Analyzing NAEP: Who American Indian/Alaska Native Students Turn To In School

Last month, the 2011 National Indian Education Study (NIES) was released. The NIES is conducted through the National Assessment of Educational Progress (NAEP) and administered to 4th and 8th grade American Indian/Alaska Native (AI/AN) students in order to provide more information about their cultural and educational experiences at school. The results highlighted below are from 10,300 8th graders’ self-reports of how often and to whom they talk to about high school and beyond.

According to the report, “Almost two-thirds of AI/AN eighth graders report never talking to a school counselor about classes for high school or future plans.” In contrast, the report found that 73% of AI/AN students sought the advice of a family member two or more times and 61% sought the advice of another student two or more times. In addition, 35% of AI/AN students reported discussing their class choices and future plans with someone outside of their family or friends.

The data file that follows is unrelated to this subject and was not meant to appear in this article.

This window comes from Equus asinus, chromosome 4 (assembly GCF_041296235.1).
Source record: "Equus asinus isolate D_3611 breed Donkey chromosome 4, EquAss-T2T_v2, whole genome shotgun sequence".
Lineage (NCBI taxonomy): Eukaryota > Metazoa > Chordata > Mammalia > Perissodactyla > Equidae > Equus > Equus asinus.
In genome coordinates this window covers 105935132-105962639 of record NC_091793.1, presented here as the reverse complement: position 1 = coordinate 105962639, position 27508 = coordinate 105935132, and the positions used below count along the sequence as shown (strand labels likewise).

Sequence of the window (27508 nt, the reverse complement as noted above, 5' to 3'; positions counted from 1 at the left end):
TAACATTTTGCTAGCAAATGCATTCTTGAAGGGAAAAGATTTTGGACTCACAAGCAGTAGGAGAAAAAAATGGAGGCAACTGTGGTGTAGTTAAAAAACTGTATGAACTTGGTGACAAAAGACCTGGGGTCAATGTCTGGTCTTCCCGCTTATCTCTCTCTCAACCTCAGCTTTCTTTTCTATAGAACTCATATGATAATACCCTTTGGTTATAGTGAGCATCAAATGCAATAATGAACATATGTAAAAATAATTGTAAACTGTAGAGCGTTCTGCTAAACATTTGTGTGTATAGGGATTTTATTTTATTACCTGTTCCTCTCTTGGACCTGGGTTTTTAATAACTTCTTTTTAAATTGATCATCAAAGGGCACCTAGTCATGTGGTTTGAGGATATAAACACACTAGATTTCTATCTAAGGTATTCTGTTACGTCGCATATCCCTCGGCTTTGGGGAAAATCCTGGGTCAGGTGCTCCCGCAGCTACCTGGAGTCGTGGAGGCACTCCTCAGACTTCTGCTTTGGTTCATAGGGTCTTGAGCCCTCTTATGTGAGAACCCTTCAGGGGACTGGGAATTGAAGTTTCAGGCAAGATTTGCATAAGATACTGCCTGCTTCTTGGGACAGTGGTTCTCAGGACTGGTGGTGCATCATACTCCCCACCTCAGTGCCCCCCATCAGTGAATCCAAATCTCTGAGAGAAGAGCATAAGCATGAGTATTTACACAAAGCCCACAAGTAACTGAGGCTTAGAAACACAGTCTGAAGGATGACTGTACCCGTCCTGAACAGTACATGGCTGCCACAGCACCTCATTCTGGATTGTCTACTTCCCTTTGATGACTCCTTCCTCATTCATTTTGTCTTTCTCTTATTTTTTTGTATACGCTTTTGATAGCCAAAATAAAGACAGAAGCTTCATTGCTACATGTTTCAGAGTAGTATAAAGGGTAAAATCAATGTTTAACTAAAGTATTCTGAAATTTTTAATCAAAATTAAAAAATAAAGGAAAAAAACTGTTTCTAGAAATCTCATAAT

In many cases, school counselors have the best and most accurate information regarding high school courses, particularly for higher-level college preparation, honors, and advanced placement. These results may indicate a need for school counselors to consider alternative methods and outreach techniques, such as identifying and working with AI/AN student social networks, in order to better support AI/AN students as they make plans for their future.

To read a summary or the full NIES report, visit the NAEP website here.

Note: This blog post was originally authored under the auspices of the National High School Center at the American Institutes for Research (AIR). The National High School Center’s blog, High School Matters, which ran until March 2013, provided an objective perspective on the latest research, issues, and events that affected high school improvement. The CCRS Center plans to continue relevant work originally developed under the National High School Center grant. National High School Center blog posts that pertain to CCRS Center issues are included on this website as a resource to our stakeholders.

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